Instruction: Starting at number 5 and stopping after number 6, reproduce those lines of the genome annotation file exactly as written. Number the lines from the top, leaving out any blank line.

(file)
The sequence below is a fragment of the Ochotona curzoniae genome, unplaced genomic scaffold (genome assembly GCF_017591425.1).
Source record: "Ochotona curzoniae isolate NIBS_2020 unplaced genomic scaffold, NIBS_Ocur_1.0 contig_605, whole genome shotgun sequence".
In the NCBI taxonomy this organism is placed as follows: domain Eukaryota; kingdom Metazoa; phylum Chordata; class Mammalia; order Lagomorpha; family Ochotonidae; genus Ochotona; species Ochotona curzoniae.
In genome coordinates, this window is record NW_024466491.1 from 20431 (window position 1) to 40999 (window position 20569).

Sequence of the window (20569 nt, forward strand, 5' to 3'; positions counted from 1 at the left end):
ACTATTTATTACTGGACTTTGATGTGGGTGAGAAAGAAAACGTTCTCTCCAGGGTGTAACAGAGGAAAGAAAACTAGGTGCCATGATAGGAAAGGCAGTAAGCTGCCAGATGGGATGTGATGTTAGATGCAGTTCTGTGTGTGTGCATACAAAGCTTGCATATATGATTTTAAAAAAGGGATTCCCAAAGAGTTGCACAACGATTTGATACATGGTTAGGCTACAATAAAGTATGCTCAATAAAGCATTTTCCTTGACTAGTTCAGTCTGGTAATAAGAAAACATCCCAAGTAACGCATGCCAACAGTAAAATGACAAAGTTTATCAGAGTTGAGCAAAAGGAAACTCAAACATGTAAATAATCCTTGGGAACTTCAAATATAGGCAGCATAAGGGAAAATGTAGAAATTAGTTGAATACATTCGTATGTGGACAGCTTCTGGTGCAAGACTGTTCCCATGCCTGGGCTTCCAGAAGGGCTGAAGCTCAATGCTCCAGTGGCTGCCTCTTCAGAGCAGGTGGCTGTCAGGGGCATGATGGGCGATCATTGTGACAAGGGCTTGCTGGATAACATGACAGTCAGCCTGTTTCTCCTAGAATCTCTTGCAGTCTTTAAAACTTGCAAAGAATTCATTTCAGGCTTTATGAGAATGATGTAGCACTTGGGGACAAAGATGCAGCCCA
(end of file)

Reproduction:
Sequence of the window (20569 nt, forward strand, 5' to 3'; positions counted from 1 at the left end):
ACTATTTATTACTGGACTTTGATGTGGGTGAGAAAGAAAACGTTCTCTCCAGGGTGTAACAGAGGAAAGAAAACTAGGTGCCATGATAGGAAAGGCAGTAAGCTGCCAGATGGGATGTGATGTTAGATGCAGTTCTGTGTGTGTGCATACAAAGCTTGCATATATGATTTTAAAAAAGGGATTCCCAAAGAGTTGCACAACGATTTGATACATGGTTAGGCTACAATAAAGTATGCTCAATAAAGCATTTTCCTTGACTAGTTCAGTCTGGTAATAAGAAAACATCCCAAGTAACGCATGCCAACAGTAAAATGACAAAGTTTATCAGAGTTGAGCAAAAGGAAACTCAAACATGTAAATAATCCTTGGGAACTTCAAATATAGGCAGCATAAGGGAAAATGTAGAAATTAGTTGAATACATTCGTATGTGGACAGCTTCTGGTGCAAGACTGTTCCCATGCCTGGGCTTCCAGAAGGGCTGAAGCTCAATGCTCCAGTGGCTGCCTCTTCAGAGCAGGTGGCTGTCAGGGGCATGATGGGCGATCATTGTGACAAGGGCTTGCTGGATAACATGACAGTCAGCCTGTTTCTCCTAGAATCTCTTGCAGTCTTTAAAACTTGCAAAGAATTCATTTCAGGCTTTATGAGAATGATGTAGCACTTGGGGACAAAGATGCAGCCCA